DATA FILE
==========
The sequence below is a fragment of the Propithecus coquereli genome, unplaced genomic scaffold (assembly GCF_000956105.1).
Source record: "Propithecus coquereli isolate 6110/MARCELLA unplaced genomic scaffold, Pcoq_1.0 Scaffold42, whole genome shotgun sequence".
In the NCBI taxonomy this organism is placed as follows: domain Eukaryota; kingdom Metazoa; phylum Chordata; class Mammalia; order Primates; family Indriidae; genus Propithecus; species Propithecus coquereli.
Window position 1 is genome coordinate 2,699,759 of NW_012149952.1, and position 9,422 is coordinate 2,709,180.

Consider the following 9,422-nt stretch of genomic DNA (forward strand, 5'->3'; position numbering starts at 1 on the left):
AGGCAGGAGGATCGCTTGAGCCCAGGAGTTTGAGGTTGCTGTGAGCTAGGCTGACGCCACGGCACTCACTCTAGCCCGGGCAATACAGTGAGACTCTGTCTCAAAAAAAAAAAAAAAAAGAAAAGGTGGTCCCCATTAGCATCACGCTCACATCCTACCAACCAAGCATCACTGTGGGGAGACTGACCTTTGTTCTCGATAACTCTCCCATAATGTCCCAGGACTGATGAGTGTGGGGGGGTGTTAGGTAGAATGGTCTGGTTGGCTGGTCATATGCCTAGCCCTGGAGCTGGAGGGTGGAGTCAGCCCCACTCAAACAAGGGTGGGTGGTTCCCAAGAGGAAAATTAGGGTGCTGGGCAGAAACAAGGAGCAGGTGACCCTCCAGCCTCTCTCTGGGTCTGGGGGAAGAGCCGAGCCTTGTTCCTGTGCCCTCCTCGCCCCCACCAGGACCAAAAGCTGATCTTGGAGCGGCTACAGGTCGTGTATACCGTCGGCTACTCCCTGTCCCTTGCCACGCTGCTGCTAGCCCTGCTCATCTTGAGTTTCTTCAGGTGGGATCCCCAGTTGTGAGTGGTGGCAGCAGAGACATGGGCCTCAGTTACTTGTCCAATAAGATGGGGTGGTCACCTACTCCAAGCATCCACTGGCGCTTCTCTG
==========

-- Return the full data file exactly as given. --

The sequence below is a fragment of the Propithecus coquereli genome, unplaced genomic scaffold (assembly GCF_000956105.1).
Source record: "Propithecus coquereli isolate 6110/MARCELLA unplaced genomic scaffold, Pcoq_1.0 Scaffold42, whole genome shotgun sequence".
In the NCBI taxonomy this organism is placed as follows: domain Eukaryota; kingdom Metazoa; phylum Chordata; class Mammalia; order Primates; family Indriidae; genus Propithecus; species Propithecus coquereli.
Window position 1 is genome coordinate 2,699,759 of NW_012149952.1, and position 9,422 is coordinate 2,709,180.

Consider the following 9,422-nt stretch of genomic DNA (forward strand, 5'->3'; position numbering starts at 1 on the left):
AGGCAGGAGGATCGCTTGAGCCCAGGAGTTTGAGGTTGCTGTGAGCTAGGCTGACGCCACGGCACTCACTCTAGCCCGGGCAATACAGTGAGACTCTGTCTCAAAAAAAAAAAAAAAAAGAAAAGGTGGTCCCCATTAGCATCACGCTCACATCCTACCAACCAAGCATCACTGTGGGGAGACTGACCTTTGTTCTCGATAACTCTCCCATAATGTCCCAGGACTGATGAGTGTGGGGGGGTGTTAGGTAGAATGGTCTGGTTGGCTGGTCATATGCCTAGCCCTGGAGCTGGAGGGTGGAGTCAGCCCCACTCAAACAAGGGTGGGTGGTTCCCAAGAGGAAAATTAGGGTGCTGGGCAGAAACAAGGAGCAGGTGACCCTCCAGCCTCTCTCTGGGTCTGGGGGAAGAGCCGAGCCTTGTTCCTGTGCCCTCCTCGCCCCCACCAGGACCAAAAGCTGATCTTGGAGCGGCTACAGGTCGTGTATACCGTCGGCTACTCCCTGTCCCTTGCCACGCTGCTGCTAGCCCTGCTCATCTTGAGTTTCTTCAGGTGGGATCCCCAGTTGTGAGTGGTGGCAGCAGAGACATGGGCCTCAGTTACTTGTCCAATAAGATGGGGTGGTCACCTACTCCAAGCATCCACTGGCGCTTCTCTG